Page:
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Judge’s Denial of an Expunge / Seal Gets Overturned

Judge’s Denial of an Expunge / Seal Gets OverturnedThere are over 3,000 arrests in Orange County every month. Add to that number the arrests in Seminole County and Osceola County, and it’s easy to see why Central Florida’s criminal court system is so congested. So, what happens after all of these cases are resolved?

For some citizens, the closing of a criminal case is just the beginning of the battle to get their life back. Even with a not guilty verdict, there’s still a damaged reputation that needs repair. This war is fought on two fronts–first, sealing or expunging the criminal records. Once that is completed, the second fight involves repairing any traces of the criminal incident from various websites and search engines. Let’s take a closer look at what must be done first, sealing and expunging.

For those unfortunate souls who are arrested, it should come as no surprise that there are several government agencies disseminating their arrest info all day, every day. For that favor, you can thank technology (specifically, the internet). When I started defending criminal cases back in 1993, sealing or expunging a case was more effective than it is today because most of the world could not access criminal records via the internet. But now, the clerks of court permit public access to criminal records. Arrest information slowly seeps out into search engines like Google, allowing the rest of the world to view embarrassing incident details. That’s where a seal or expunge can really help out. A sealing forces the clerk of court to remove all information from their public database (it forces other government agencies to do so as well). But, you’ve got to get a judge to grant the seal or expunge first. That is done by filing a “Petition to Seal” or a “Petition to Expunge” with the clerk, prosecutor, arresting agency, and judge (four copies must always be sent out). These petitions can be denied, but only under certain circumstances. So, let’s take a look at how this sort of thing plays out in real life.

In the case of Shanks v. State, the defendant pled to Possession of Cocaine and adjudication was withheld (a withhold of adjudication simply means “not convicted”, and it’s required in order to seal a case). 82 So.3d 1226 (Fla.App. 1st DCA 2012). Shank’s Petition to Seal complied with the law in every way, but the judge denied his Petition to Seal anyway. No good reason was given for the denial, the trial court merely stated that “”Having thoroughly reviewed the case and in consideration to the Amended Petition to Seal Criminal History Record, Response, and being fully advised in the premises, this Court denies the Petition to Expunge/Seal, pursuant to F.S. § 943.059.” id. So, Shanks appealed the denial.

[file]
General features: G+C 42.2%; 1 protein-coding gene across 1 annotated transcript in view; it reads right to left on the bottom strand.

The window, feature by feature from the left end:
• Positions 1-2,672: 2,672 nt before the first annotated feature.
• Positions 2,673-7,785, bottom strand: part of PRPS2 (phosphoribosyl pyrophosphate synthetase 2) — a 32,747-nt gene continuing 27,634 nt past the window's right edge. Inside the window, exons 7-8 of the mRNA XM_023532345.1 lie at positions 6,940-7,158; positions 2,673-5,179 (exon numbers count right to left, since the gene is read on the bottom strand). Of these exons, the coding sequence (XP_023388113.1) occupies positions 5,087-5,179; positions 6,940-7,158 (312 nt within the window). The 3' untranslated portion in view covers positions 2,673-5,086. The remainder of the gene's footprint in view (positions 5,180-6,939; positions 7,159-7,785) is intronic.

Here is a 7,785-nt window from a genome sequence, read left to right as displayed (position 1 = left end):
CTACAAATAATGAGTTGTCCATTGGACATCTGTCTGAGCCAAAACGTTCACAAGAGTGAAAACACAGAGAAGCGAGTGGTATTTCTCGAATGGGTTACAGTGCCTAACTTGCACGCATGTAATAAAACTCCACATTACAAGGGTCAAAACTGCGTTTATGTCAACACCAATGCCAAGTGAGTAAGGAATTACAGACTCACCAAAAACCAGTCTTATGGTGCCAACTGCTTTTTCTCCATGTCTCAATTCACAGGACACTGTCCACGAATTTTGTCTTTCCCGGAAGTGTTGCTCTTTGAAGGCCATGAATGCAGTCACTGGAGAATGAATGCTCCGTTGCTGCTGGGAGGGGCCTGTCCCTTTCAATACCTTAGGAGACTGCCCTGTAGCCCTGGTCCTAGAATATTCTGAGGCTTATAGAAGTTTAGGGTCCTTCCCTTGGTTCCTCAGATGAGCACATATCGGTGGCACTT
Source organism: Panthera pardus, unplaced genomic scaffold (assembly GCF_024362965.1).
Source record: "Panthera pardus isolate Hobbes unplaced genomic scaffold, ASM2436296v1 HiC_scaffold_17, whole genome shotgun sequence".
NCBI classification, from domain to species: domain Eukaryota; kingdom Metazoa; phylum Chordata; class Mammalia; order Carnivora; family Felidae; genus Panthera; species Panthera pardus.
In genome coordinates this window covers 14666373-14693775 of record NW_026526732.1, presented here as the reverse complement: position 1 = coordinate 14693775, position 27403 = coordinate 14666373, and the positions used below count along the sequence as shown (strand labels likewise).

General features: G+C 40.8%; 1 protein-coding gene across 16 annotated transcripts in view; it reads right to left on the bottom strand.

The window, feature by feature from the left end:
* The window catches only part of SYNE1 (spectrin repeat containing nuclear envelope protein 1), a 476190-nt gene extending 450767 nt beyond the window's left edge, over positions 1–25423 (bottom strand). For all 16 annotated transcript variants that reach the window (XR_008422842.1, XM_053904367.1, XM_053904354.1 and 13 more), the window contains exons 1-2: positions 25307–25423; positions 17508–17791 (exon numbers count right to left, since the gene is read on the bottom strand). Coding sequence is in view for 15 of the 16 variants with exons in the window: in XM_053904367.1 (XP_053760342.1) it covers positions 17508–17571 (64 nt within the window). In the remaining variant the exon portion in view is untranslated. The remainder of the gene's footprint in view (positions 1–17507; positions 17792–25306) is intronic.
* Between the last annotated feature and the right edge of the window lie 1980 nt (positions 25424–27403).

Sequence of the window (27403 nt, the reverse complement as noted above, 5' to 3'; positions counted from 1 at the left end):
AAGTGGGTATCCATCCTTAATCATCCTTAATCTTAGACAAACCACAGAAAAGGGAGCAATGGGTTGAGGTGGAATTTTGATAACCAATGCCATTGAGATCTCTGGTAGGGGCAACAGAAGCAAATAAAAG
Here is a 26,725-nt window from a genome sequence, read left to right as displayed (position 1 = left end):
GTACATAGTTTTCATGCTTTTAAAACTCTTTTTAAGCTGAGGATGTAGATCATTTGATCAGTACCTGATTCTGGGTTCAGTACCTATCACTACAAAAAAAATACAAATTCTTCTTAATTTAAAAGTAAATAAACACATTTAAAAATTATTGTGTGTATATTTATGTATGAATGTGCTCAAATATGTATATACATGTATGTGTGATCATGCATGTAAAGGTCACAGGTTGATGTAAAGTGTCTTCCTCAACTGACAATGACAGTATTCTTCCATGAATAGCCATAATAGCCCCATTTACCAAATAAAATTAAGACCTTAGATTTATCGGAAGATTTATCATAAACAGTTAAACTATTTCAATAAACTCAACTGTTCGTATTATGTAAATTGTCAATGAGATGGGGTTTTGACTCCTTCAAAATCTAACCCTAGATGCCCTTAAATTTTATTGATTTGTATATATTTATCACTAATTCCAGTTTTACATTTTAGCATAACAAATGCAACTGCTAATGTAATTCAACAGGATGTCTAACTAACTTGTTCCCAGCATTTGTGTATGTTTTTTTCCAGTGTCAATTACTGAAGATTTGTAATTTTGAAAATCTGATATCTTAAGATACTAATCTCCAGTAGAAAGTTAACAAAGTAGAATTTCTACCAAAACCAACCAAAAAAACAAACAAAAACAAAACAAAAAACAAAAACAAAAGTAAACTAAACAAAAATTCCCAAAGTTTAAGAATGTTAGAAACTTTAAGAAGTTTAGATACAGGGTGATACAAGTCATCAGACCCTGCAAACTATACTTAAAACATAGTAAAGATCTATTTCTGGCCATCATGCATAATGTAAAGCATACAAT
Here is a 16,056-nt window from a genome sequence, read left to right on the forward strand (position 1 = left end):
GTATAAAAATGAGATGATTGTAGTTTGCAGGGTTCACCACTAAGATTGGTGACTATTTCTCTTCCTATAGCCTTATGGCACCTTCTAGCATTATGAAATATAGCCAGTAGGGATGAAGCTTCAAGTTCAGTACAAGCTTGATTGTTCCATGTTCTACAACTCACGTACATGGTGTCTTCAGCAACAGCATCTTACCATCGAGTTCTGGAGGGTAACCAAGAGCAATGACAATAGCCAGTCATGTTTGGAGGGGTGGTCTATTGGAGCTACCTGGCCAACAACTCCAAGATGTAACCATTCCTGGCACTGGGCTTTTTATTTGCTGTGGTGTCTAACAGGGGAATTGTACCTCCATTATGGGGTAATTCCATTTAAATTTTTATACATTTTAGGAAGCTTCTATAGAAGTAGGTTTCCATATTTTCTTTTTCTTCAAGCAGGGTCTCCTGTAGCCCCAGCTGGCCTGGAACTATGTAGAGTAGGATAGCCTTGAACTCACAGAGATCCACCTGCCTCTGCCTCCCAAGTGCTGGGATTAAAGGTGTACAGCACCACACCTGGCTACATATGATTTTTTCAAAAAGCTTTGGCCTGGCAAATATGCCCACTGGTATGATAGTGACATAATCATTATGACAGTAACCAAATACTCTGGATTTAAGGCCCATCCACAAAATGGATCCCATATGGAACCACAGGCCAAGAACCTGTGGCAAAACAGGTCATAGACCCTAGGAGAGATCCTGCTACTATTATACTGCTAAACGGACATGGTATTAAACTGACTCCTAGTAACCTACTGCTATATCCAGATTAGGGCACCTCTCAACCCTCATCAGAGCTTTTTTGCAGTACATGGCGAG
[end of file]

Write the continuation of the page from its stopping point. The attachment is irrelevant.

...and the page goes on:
The appeals court disagreed with the trial judge, and overturned the denial (thus, granting Shank’s Petition to Seal). The appeals court reasoned that “once an applicant satisfies the criteria set forth in Rules 3.692 and 3.989(d), the applicant is presumptively entitled to an order to seal or expunge court records.” [Citing Anderson v. State, 692 So.2d 250 (Fla. 3d DCA 1997)]. And that’s pretty much how a seal or expunge should go. It should be granted if the applicant complies with the statute.

The real problem in Shank’s case is that the trial judge did not articulate a good reason for his denial. The appeals court reasoned that “[w]ithout [any] evidence at [a] hearing or stating any reason for denying [Mr. Shanks’] request in its order, it appears the trial court had no factual basis to support the denial of [Mr. Shanks’] request to seal his records.” Id.

But what if the court’s reasoning involves the severity of the crime alleged? Is that a good reason to deny a petition to expunge or seal? Let’s take a quick look at Cole v. State, 941 So.2d 549 (Fla.App. 1st DCA 2006). Cole was charged with lewd or lascivious molestation, and acquitted at his jury trial. Following the not guilty verdict, Cole petitioned to have his record sealed. At his hearing, the state failed to introduce any evidence, but the judge denied Cole’s petition anyway, stating “[t]he court having heard arguments of the State Attorney and of counsel for defense, and being fully advised in the premises, it is thereupon ordered and adjudged that the aforesaid motion shall be and the same is hereby denied. Done and ordered in open court at Jacksonville, Duval County, Florida, this 25th Day of May 2005.” Id.

Once again, the appeals court overturned the trial judge’s denial of the Petition to Seal, citing Godoy v. State, 845 So.2d 1016, 1017 (Fla. 3d DCA 2003) which states that “the exercise of discretion contemplates that the court will make its decision based on consideration of all the facts and circumstances, rather than deciding the petition solely on the nature of the charge”.

So, what we have here is two judges that denied petitions to seal–and both judges were overturned by a higher court. While it is possible to legally deny a seal or expunge, doing so requires a good reason. So far, I can’t think of one. But hey, I guess I’m a little bit biased….

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